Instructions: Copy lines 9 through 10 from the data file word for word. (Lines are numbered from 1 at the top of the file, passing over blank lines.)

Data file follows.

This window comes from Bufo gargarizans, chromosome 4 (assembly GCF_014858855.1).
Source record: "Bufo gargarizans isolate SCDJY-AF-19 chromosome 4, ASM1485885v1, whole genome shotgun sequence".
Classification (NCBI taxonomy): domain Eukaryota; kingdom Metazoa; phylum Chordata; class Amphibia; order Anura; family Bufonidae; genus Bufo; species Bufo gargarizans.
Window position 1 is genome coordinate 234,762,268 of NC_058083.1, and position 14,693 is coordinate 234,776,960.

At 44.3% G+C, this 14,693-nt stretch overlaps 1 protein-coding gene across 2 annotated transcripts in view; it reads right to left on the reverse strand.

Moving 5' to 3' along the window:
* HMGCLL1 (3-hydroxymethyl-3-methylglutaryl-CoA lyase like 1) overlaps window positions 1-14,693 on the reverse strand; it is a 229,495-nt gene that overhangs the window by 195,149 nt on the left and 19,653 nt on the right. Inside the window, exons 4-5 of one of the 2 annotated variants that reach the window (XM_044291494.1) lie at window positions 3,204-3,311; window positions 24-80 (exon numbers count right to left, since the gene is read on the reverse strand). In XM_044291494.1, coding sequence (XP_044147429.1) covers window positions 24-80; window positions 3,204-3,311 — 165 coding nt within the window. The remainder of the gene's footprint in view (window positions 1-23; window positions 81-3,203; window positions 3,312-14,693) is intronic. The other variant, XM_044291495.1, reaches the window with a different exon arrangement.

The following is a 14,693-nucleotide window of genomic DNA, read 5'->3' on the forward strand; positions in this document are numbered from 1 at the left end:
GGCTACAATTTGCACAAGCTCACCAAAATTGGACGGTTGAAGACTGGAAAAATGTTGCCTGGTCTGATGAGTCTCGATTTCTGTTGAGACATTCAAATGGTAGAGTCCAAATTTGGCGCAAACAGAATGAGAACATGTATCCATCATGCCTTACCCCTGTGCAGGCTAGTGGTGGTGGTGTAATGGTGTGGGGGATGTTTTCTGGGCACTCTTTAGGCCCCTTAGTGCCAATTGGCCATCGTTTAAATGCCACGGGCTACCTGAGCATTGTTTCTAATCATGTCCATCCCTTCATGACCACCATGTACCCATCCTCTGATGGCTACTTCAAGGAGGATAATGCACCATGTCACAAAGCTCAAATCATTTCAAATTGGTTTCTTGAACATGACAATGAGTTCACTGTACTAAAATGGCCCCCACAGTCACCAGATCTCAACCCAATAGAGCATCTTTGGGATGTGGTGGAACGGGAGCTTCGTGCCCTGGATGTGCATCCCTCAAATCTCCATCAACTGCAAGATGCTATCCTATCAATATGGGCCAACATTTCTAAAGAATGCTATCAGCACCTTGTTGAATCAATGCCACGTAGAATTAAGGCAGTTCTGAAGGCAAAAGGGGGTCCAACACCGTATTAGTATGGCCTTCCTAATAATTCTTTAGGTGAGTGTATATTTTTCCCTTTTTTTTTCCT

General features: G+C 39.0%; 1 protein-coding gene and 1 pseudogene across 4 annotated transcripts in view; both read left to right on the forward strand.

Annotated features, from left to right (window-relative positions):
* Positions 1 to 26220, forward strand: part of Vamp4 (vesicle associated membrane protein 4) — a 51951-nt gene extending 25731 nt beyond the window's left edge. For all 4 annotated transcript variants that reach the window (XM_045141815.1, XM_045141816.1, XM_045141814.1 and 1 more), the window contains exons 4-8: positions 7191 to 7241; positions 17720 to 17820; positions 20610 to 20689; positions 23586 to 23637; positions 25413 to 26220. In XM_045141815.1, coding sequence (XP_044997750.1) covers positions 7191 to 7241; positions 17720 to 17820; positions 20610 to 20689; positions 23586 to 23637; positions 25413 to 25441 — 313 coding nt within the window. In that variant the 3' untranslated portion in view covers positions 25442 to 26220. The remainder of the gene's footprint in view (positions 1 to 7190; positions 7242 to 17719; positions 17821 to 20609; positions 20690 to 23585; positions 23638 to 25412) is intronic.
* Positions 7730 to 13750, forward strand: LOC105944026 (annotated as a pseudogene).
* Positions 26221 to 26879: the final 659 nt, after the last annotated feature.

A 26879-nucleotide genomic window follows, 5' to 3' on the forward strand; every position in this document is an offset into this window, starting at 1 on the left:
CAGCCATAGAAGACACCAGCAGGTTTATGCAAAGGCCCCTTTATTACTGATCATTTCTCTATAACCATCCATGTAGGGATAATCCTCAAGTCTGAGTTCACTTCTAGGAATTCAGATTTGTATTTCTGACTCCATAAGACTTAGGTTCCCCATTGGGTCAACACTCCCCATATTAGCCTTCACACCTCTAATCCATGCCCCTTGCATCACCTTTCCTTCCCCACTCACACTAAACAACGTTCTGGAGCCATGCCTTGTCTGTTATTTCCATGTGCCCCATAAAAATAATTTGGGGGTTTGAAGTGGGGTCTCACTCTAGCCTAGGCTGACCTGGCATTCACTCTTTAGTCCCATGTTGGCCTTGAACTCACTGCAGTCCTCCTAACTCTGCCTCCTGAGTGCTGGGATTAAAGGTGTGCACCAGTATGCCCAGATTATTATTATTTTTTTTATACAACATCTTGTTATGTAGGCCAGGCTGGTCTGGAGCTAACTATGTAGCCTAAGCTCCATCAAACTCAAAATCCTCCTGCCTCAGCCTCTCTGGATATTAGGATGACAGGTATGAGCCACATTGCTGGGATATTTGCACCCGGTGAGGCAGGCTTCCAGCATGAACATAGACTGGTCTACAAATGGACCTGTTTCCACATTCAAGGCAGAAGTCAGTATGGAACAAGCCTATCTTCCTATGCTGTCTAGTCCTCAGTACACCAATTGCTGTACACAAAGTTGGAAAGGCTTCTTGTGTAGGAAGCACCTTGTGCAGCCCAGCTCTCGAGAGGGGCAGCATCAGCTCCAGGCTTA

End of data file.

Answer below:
GGCTACAATTTGCACAAGCTCACCAAAATTGGACGGTTGAAGACTGGAAAAATGTTGCCTGGTCTGATGAGTCTCGATTTCTGTTGAGACATTCAAATGGTAGAGTCCAAATTTGGCGCAAACAGAATGAGAACATGTATCCATCATGCCTTACCCCTGTGCAGGCTAGTGGTGGTGGTGTAATGGTGTGGGGGATGTTTTCTGGGCACTCTTTAGGCCCCTTAGTGCCAATTGGCCATCGTTTAAATGCCACGGGCTACCTGAGCATTGTTTCTAATCATGTCCATCCCTTCATGACCACCATGTACCCATCCTCTGATGGCTACTTCAAGGAGGATAATGCACCATGTCACAAAGCTCAAATCATTTCAAATTGGTTTCTTGAACATGACAATGAGTTCACTGTACTAAAATGGCCCCCACAGTCACCAGATCTCAACCCAATAGAGCATCTTTGGGATGTGGTGGAACGGGAGCTTCGTGCCCTGGATGTGCATCCCTCAAATCTCCATCAACTGCAAGATGCTATCCTATCAATATGGGCCAACATTTCTAAAGAATGCTATCAGCACCTTGTTGAATCAATGCCACGTAGAATTAAGGCAGTTCTGAAGGCAAAAGGGGGTCCAACACCGTATTAGTATGGCCTTCCTAATAATTCTTTAGGTGAGTGTATATTTTTCCCTTTTTTTTTCCT

General features: G+C 39.0%; 1 protein-coding gene and 1 pseudogene across 4 annotated transcripts in view; both read left to right on the forward strand.